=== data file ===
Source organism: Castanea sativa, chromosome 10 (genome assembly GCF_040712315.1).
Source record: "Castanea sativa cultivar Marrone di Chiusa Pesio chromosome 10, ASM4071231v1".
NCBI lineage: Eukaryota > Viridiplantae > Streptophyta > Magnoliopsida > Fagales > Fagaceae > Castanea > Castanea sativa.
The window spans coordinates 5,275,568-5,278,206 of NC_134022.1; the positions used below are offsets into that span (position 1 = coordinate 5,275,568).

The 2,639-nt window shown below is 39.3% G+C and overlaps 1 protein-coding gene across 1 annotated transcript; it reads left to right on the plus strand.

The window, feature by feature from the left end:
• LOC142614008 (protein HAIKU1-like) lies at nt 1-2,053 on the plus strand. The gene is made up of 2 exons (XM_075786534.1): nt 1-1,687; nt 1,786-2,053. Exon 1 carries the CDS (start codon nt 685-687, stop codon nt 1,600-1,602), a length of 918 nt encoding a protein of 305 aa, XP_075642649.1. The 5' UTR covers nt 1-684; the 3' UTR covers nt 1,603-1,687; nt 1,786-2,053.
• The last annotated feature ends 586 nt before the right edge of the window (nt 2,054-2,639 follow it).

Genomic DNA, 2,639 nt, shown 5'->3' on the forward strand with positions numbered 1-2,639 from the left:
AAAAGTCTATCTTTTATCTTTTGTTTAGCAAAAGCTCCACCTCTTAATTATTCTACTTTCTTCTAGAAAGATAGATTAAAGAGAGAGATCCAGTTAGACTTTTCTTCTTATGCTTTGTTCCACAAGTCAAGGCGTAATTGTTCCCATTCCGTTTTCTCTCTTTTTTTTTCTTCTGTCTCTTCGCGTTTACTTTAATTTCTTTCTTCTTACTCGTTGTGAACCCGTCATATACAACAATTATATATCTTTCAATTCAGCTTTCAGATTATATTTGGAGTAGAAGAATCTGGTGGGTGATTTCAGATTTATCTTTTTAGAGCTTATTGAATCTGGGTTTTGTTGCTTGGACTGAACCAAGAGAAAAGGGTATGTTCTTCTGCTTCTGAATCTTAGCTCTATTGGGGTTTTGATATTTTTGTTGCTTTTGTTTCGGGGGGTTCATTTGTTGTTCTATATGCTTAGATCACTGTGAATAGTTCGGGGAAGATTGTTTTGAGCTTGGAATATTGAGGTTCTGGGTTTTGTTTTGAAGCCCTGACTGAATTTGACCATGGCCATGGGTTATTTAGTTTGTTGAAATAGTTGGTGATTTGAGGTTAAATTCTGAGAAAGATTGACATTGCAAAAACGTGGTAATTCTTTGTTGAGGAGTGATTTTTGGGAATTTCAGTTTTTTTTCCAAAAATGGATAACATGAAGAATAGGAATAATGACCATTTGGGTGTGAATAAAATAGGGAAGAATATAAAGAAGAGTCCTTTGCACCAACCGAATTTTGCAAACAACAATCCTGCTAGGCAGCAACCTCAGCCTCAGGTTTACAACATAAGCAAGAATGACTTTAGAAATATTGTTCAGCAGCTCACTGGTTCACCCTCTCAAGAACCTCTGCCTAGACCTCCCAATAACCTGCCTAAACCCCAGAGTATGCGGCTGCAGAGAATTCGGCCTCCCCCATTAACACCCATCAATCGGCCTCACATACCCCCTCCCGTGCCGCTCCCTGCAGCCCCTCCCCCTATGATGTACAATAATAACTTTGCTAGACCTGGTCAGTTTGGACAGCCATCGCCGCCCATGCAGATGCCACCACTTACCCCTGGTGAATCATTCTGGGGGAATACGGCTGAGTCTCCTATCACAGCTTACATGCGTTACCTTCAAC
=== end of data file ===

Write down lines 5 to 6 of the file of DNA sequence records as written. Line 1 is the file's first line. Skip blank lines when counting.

The 2,639-nt window shown below is 39.3% G+C and overlaps 1 protein-coding gene across 1 annotated transcript; it reads left to right on the plus strand.

The window, feature by feature from the left end: